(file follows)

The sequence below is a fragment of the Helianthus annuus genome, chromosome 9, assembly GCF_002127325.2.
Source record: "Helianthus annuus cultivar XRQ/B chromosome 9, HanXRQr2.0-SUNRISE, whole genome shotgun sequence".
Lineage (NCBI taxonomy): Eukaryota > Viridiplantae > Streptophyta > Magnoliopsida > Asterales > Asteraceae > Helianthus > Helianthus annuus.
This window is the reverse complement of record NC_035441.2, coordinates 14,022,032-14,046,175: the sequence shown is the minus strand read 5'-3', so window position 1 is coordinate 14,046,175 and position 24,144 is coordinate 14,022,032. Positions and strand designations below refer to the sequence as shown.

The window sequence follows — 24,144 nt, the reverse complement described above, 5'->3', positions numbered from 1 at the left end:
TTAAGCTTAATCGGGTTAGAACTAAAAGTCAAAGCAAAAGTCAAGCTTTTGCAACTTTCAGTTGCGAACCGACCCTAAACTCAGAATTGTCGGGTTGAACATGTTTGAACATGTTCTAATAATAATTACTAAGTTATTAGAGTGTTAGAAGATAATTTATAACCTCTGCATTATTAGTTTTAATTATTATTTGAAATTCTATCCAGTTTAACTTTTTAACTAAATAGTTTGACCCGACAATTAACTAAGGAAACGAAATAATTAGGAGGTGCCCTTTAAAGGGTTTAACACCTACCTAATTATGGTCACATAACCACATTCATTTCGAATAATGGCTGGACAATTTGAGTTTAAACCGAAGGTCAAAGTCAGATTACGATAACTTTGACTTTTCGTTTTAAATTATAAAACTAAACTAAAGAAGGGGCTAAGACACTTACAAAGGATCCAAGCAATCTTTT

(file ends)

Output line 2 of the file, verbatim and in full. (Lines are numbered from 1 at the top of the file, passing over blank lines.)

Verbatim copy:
Source record: "Helianthus annuus cultivar XRQ/B chromosome 9, HanXRQr2.0-SUNRISE, whole genome shotgun sequence".